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History 1991-96

THE PRINCETON REDS ERA (1991-1996)

A partnership which flourished from 1991-1996, began when the town joined forces with the Cincinnati Reds. In an effort to stimulate even further growth by the operation, Thompson, in his last major move as team president before retiring, hired ex-Huntington Cub employee Jim Holland, the team's first-ever full-time, year round, paid employee, as general manager in November, 1991. Holland remains here today as the longest-tenured general manager in the club's history.

The 1992 season began with a new president in the form of another local banker, Dewey Russell. Together with an aggressive board of directors, they have furthered the team's growth with continued improvements to the facility and as a result, Cincinnati granted the town with two-year contract renewals in 1992 and 1994. Even though the 1991 Princeton Reds featured future major leaguers Pokey Reese and Kevin Jarvis, it was the 1992 campaign that featured Princeton's first league dominant player in the form of third baseman Dan Frye, who was named the league's Most Valuable Player.  Frye led the league in homers, RBI's, runs scored, and hits while finishing fourth in the league's batting race. The 1992 squad also logged the franchise's first winning record at 34-31 while also capturing the inaugural Mercer Cup by beating the Bluefield Orioles by seven games to five in their regular season series

The most memorable season for professional baseball in Princeton to date is still easily 1994, when led by Appalachian League "Manager of the Year" John Stearns, the P-Reds rallied from an early season slow start and numerous injuries to capture the franchise's only pennant. In addition to Stearns' managerial honors, the '94 squad had four players (a single season franchise best for Princeton) named to the league all-star team while Conner, despite playing only 60 percent of the season, was named the Appalachian League's Most Valuable Player. The miracle comebacks and the never say die attitude of the '94 club is still legendary in Princeton today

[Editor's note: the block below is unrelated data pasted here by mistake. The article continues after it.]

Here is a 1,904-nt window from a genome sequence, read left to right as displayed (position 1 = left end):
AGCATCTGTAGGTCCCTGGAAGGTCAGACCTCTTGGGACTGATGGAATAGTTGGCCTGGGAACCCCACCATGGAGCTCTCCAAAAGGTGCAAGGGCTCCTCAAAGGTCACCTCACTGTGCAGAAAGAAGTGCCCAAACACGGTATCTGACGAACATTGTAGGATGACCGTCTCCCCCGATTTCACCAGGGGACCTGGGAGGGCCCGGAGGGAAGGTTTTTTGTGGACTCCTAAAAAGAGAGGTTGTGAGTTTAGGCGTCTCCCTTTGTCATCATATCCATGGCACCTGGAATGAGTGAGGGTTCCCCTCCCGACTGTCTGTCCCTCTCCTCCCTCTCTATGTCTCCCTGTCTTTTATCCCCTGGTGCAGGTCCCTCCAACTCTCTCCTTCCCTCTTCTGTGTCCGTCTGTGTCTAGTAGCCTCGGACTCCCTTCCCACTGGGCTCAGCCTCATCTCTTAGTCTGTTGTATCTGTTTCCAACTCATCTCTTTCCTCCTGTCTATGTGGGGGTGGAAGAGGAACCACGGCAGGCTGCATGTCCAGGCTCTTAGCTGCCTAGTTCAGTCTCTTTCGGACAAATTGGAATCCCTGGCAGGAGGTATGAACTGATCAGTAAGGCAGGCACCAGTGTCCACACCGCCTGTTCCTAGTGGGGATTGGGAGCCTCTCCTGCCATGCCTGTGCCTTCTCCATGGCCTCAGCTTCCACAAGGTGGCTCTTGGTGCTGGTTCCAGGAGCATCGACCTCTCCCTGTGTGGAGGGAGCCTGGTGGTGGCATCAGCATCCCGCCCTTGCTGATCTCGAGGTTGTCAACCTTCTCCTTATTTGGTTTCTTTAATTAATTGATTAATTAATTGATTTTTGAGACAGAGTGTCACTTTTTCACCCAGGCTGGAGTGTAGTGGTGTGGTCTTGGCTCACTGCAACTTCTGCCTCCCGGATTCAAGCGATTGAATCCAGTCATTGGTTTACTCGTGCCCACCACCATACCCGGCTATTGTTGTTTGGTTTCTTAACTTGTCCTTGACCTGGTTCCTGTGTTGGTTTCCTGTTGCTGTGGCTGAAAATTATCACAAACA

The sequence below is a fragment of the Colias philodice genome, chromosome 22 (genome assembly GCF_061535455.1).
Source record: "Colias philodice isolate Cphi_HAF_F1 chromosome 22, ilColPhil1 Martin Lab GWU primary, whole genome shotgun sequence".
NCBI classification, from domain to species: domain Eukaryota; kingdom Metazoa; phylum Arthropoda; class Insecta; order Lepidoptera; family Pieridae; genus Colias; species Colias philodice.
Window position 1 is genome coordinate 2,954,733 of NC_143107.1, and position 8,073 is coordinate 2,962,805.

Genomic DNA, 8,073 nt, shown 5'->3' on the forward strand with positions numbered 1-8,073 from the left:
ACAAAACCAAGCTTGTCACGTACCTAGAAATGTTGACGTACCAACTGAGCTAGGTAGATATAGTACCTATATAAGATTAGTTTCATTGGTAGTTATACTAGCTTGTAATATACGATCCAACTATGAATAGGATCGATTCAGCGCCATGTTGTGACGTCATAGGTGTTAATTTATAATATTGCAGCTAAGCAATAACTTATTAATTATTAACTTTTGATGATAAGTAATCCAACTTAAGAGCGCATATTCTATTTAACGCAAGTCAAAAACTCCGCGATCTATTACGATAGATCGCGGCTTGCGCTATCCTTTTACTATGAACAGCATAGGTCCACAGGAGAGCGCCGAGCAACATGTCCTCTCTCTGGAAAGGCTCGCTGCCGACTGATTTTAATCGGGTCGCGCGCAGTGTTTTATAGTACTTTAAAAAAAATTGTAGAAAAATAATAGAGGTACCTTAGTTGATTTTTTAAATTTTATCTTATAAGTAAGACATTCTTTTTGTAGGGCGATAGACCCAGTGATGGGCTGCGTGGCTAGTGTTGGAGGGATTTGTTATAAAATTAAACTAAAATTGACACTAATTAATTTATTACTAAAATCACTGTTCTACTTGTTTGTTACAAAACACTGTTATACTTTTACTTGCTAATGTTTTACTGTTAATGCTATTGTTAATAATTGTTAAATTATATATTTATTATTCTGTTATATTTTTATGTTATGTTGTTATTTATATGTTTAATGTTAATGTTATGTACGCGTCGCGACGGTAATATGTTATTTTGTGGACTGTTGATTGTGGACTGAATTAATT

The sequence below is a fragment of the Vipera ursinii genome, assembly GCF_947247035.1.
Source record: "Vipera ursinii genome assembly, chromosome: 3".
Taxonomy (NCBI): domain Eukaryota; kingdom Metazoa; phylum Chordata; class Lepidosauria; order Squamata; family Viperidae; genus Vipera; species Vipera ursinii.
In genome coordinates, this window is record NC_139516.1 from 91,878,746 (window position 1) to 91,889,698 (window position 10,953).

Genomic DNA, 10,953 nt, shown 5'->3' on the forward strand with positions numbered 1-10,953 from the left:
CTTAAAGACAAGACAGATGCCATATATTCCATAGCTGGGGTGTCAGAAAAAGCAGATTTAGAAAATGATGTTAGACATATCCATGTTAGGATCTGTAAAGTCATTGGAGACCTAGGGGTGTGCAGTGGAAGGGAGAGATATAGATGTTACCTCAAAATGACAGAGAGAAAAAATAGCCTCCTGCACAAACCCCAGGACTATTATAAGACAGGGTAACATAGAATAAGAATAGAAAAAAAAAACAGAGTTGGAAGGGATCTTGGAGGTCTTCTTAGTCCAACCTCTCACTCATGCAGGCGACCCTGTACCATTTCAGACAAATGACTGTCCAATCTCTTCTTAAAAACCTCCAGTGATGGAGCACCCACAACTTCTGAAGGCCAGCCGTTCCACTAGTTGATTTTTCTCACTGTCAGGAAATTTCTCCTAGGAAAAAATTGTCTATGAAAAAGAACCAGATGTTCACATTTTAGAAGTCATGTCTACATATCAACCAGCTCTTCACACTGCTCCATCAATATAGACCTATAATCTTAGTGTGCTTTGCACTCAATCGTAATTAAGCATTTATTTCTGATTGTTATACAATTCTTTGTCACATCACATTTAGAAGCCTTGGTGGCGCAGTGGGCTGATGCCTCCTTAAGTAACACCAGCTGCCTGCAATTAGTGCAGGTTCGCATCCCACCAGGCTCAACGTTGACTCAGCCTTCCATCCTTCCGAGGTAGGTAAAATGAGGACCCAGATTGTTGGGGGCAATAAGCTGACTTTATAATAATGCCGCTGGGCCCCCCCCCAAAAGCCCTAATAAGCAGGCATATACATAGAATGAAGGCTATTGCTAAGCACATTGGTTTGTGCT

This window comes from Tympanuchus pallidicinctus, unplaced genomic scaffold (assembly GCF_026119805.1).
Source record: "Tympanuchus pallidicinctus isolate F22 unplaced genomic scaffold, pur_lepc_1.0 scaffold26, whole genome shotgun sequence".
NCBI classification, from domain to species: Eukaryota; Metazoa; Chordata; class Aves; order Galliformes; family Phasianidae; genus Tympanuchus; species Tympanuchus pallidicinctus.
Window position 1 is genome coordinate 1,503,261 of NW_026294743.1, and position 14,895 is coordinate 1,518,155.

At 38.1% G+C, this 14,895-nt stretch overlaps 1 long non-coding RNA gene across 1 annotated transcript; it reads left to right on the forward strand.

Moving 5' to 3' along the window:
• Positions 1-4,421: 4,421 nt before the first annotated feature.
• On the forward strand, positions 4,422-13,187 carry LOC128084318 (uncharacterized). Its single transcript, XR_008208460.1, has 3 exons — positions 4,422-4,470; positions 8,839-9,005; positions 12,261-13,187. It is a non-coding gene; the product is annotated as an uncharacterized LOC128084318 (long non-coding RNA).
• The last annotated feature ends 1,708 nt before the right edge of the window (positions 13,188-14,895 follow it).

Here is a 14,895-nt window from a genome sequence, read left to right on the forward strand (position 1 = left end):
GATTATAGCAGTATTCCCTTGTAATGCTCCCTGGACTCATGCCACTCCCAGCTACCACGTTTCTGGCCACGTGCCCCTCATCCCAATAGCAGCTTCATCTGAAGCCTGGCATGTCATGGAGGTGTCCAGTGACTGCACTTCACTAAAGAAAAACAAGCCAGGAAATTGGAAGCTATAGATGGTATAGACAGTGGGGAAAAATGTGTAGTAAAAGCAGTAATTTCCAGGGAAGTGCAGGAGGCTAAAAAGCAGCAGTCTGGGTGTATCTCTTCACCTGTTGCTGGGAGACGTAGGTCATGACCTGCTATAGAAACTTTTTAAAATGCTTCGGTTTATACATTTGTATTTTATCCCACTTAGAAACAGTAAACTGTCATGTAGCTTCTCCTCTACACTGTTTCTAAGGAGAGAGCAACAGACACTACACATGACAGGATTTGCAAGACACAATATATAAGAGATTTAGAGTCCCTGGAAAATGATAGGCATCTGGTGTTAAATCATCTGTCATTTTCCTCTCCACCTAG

The 1995 season dawned with great expectations and anticipation in Princeton, where the P-Reds were flying the '94 Appy League pennant at Hunnicutt Field. Those expectations reached a fever pitch when the Reds roared out to a 5-0 record. Would there be a repeat?

However, during that stretch, the team had logged a batting marking the .200 neighborhood, and the law of averages caught up withy defending champs en route to a 1995 record of 31-32, good for second place in the Northern Division standings.

The unblemished five-game start was followed by a 1-7 stint, which included a June 28 flood, leaving the Princeton home diamond under water during that period. Local officials termed the disaster the worst flooding in Mercer County in over 40 years. The flood broke one of the Reds' most cherished records: a string of 70 straight successful home openings, believed to be an Appy League record for consecutive non-rainouts.

Offensively, 18-year-old outfielder Darron Ingram won the Appy League home run crown on his last at-bat of the season in the ninth inning on August 28 at Martinsville. The 1995 P-Reds could definitely play long ball, finishing with 53 homers, good for second place in the league behind Elizabethton and setting a Princeton club record. The '95 P-Reds closed the season the way they started: with a winning streak, leaving them one game short of the .500 plateau for the season. A very uneventful 1996 season for the P-Reds became alarming at the season's conclusion with the August 30,1996 announcement that the Reds were leaving Princeton.